SMERCONISH: So I respect that argument. I think that Nancy Pelosi's response is really more practical and political, which is to say, among Democrats, is it our objective to try to get him out of office? And if we go down that road, instead of focusing our energies on the election, frankly we're going to set him up for a victory in the Senate ultimately, and he'll be able to run on the renewed energy that he would get from that process. I think she believes that the easier way to win in 2020 is to not go through this process where he's successful at the end of it.
BERMAN: Yesterday, President Trump gave a speech in Normandy for D-Day and we all remarked it was a different type of speech because he didn't talk about himself. He talked about the veterans who were behind him. We noted he left politics aside for the 27 minutes of that speech.
[06:45:05] But we did note that he did an interview with Fox TV in the minutes just before he took the stage. And we wondered openly whether or not he would have talked politics and hurled the typical insults that he's known for beforehand. And we got answer, which is yes. That standing feet away from the gravestones of the men who lost their lives on the beaches at Omaha Beach, he levied political attacks. Look at the picture and listen to what he says.
(BEGIN VIDEO CLIP)
DONALD TRUMP, PRESIDENT OF THE UNITED STATES: I think she's a disgrace. I -- I actually don't think she's a talented person. I've tried to be nice to her because I would have liked to have gotten some deals done. She's incapable of doing deals. She's a nasty, vindictive, horrible person. The Mueller report came out, it was a disaster for them.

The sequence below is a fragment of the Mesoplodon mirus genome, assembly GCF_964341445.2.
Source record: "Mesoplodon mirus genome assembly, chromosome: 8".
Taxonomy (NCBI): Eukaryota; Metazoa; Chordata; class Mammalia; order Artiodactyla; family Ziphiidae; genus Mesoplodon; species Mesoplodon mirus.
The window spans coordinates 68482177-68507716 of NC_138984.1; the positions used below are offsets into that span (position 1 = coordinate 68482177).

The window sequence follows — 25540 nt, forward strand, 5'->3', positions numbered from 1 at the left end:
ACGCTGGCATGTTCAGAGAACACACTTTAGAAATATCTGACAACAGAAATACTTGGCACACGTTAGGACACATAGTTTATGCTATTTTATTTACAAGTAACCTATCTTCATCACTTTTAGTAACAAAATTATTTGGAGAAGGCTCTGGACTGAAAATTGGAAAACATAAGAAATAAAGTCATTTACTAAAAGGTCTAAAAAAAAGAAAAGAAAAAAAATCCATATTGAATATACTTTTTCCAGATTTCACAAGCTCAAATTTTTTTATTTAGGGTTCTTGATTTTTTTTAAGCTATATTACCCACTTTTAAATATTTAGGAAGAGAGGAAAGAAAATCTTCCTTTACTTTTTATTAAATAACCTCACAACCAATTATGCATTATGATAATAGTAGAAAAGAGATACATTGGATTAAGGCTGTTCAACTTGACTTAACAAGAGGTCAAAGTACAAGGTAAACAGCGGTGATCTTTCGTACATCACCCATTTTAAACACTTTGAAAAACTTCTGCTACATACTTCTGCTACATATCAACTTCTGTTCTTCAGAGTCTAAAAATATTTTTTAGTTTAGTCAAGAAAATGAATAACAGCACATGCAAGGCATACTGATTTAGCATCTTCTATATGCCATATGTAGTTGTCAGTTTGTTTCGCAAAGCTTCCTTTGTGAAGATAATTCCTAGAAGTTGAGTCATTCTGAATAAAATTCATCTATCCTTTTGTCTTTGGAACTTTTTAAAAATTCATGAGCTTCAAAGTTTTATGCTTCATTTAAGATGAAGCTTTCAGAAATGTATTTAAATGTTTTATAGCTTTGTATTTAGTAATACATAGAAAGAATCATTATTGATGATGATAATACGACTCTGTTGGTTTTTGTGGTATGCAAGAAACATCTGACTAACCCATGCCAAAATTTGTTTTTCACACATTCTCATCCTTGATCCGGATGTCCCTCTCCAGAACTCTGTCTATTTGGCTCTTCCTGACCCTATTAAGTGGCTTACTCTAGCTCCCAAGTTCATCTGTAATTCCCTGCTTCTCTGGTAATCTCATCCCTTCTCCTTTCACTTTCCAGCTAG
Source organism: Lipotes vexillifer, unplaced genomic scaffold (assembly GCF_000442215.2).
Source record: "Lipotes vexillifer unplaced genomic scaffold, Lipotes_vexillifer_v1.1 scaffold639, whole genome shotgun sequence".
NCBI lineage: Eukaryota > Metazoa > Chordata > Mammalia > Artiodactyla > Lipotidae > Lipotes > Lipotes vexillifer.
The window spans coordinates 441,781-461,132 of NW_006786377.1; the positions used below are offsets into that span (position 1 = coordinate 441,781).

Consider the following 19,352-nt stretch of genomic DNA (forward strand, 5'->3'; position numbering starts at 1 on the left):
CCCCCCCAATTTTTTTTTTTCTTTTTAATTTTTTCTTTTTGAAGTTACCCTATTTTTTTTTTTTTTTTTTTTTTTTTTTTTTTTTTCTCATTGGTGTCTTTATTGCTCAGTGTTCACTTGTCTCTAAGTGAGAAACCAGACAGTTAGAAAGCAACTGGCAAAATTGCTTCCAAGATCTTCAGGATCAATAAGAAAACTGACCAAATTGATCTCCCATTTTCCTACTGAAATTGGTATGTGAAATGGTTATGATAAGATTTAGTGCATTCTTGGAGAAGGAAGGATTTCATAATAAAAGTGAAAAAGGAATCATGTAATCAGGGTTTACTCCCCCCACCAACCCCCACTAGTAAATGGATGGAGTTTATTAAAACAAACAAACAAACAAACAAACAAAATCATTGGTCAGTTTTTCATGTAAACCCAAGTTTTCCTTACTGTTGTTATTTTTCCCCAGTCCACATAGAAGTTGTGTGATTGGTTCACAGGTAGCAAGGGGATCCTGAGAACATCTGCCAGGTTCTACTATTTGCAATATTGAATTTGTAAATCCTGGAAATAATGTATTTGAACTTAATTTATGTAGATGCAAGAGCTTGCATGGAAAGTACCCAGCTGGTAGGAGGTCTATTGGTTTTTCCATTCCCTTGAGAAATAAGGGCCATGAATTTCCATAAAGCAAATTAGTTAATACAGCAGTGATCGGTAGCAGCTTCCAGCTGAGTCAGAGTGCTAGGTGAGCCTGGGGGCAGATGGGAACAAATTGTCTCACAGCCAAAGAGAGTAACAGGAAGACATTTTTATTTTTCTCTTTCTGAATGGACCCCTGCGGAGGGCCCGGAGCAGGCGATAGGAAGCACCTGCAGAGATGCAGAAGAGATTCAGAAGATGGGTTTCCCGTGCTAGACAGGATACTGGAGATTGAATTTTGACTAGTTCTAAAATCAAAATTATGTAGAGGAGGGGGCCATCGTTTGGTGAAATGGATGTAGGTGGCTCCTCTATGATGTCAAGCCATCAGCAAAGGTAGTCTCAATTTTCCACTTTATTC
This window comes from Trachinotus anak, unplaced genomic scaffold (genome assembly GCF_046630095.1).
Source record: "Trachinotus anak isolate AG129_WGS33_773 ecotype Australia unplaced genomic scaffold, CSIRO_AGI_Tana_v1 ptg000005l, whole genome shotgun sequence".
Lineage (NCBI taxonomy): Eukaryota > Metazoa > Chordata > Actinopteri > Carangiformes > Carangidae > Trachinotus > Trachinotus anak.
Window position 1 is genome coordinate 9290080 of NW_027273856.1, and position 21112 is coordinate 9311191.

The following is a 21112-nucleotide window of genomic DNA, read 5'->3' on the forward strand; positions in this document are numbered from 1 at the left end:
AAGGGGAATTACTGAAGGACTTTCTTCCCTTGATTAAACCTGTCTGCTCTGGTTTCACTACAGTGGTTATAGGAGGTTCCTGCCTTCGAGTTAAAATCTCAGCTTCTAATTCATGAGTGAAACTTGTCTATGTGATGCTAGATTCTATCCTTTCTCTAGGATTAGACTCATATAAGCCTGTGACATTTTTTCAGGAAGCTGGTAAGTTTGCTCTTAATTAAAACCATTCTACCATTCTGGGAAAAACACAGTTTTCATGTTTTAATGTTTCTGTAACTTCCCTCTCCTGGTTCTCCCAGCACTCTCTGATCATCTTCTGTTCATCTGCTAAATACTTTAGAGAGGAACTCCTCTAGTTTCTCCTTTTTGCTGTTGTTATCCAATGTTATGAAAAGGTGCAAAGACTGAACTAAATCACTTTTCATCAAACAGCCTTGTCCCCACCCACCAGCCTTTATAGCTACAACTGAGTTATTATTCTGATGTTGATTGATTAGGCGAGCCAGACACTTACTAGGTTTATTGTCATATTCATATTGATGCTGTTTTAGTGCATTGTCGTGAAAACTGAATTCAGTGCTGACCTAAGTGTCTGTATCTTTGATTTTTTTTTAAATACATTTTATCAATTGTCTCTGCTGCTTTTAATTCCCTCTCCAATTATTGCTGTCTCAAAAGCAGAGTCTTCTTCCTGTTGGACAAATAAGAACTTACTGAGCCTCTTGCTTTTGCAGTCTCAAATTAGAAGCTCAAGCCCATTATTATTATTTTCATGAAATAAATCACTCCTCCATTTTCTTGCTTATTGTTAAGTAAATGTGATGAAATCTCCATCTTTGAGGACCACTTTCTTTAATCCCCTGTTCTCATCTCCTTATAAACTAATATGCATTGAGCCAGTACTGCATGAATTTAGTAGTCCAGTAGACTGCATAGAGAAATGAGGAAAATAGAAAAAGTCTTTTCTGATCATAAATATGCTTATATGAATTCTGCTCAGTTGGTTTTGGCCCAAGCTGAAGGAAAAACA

(END VIDEO CLIP)
BERMAN: It really does bend your mine when you look at where he's sitting and listen to what he's saying, Abby.
PHILLIP: Yes, absolutely. And I think the president really -- you know, this could have been one of those seamless days in which everything from beginning to end was on message and which he gave a speech that was actually a -- quite a good speech. It was about all the right things. But he couldn't help but sit down with Fox and give this interview, in which I thought his language towards Nancy Pelosi, it's some of the strongest I've ever heard him use. He called her a nasty, horrible person. It's really getting to him and he's not passing up any opportunity to really attack her, even where he was yesterday. And I think that it's a sign of how this inquiry and all of the things going on back home never really leaves his mind.
He woke up almost every day on this trip here basically going after all kinds of different grievances, whether it was Joe Biden or Chuck Schumer or Nancy Pelosi or Robert Mueller and it shows that the president has a lack of discipline at some of these -- at some of these key moments where he could be helping himself. He has no -- he has no choice but to -- but to revert back to his normal behavior, which is to go into a cycle of grievance. And I think it really hurts them at times like this when they could be getting a good boost out of these -- out of these types of moments.
CAMEROTA: But Abby, not only was that the -- were the optics so upsetting of hearing him level, you know, call Nancy Pelosi vile names in front of all of those gravestones, but is it your reporting, is it true that the reason that he was late, the reason that he kept other world leaders and all of those veterans waiting was because he was doing that interview?
PHILLIP: It seems that based on the timing, he was sitting down for that interview at around the time that the formal ceremony was supposed to start. Now, what's not clear is whether there was -- you know, it's not unusual for these things to be running a few minutes late or, you know, generally, because you're dealing with a lot of logistics, but that interview was scheduled -- I mean it's really baffling, actually, when you think about it, scheduled for just before the start of the formal ceremony. And so it's a baffling choice. And I think that it does look like that's one of the reasons why everything was as delayed as it was.
BERMAN: Michael, I don't want to let you go without getting your take on this. You're a really good barometer of taste among other things. So what did you make of those comments?